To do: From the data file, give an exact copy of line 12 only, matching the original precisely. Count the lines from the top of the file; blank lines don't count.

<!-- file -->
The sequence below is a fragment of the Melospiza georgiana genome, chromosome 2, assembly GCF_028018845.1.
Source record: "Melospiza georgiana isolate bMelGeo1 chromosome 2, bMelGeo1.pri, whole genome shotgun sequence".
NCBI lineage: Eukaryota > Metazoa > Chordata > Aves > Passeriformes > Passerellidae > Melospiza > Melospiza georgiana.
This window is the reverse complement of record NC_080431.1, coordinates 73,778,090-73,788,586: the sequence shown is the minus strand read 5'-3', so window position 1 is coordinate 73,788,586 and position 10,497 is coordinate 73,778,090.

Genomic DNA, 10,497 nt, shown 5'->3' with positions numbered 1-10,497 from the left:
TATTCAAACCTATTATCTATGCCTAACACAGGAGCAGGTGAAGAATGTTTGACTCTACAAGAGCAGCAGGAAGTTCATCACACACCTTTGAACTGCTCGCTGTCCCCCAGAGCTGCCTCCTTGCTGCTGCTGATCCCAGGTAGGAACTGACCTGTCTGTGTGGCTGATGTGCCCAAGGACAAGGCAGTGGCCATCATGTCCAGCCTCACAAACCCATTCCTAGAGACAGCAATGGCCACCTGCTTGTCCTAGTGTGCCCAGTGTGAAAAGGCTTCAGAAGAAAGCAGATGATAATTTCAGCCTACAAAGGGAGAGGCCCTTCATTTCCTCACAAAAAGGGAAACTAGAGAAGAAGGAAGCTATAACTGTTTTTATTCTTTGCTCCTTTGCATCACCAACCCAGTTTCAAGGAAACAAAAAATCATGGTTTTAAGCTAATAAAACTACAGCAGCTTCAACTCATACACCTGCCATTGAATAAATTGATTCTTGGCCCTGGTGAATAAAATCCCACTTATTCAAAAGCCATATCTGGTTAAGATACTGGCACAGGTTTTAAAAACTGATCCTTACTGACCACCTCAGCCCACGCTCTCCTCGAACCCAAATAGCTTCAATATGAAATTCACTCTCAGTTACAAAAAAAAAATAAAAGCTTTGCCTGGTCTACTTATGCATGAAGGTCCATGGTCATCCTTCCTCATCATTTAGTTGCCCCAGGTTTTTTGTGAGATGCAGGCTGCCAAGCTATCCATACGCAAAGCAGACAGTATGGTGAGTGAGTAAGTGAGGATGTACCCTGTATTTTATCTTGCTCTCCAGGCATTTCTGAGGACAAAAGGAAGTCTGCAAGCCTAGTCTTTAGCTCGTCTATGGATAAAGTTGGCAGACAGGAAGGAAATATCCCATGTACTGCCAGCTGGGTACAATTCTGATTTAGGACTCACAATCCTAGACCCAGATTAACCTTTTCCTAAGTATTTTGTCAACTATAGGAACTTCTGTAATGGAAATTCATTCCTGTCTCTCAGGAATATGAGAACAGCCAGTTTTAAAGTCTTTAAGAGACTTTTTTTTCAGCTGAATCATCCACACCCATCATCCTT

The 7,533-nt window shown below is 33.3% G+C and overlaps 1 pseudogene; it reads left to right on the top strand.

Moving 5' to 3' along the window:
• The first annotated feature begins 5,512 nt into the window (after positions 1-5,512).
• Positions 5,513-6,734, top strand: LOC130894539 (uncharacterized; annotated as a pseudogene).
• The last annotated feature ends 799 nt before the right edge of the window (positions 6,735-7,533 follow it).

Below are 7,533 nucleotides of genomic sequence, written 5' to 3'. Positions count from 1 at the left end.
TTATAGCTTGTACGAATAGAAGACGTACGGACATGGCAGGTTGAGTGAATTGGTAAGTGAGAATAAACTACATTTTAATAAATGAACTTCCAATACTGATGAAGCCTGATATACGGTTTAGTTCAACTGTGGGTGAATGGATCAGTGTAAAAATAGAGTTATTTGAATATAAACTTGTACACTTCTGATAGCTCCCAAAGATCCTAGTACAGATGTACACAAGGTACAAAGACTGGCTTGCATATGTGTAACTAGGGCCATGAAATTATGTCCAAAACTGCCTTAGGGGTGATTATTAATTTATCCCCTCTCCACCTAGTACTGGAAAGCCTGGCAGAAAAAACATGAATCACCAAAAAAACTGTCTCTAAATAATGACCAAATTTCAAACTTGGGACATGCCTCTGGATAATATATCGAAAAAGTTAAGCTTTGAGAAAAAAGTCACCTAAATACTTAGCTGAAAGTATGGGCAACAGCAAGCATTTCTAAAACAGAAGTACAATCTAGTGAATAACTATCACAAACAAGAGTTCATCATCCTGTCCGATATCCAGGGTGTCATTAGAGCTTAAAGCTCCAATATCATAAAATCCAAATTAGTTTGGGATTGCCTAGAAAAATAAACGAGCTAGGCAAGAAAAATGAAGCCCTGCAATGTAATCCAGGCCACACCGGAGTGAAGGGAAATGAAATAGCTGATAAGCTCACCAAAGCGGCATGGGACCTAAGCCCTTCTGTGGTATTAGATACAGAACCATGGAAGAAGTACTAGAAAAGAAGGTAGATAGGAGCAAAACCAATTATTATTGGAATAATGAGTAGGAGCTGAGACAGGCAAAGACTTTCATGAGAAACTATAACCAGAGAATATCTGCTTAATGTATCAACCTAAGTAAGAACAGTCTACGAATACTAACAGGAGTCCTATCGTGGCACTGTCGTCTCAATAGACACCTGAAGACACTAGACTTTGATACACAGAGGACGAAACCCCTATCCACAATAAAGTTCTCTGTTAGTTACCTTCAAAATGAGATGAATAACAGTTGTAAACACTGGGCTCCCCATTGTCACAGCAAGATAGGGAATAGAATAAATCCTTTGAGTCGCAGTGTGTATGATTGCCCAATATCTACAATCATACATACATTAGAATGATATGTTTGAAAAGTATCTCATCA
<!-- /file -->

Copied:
Below are 7,533 nucleotides of genomic sequence, written 5' to 3'. Positions count from 1 at the left end.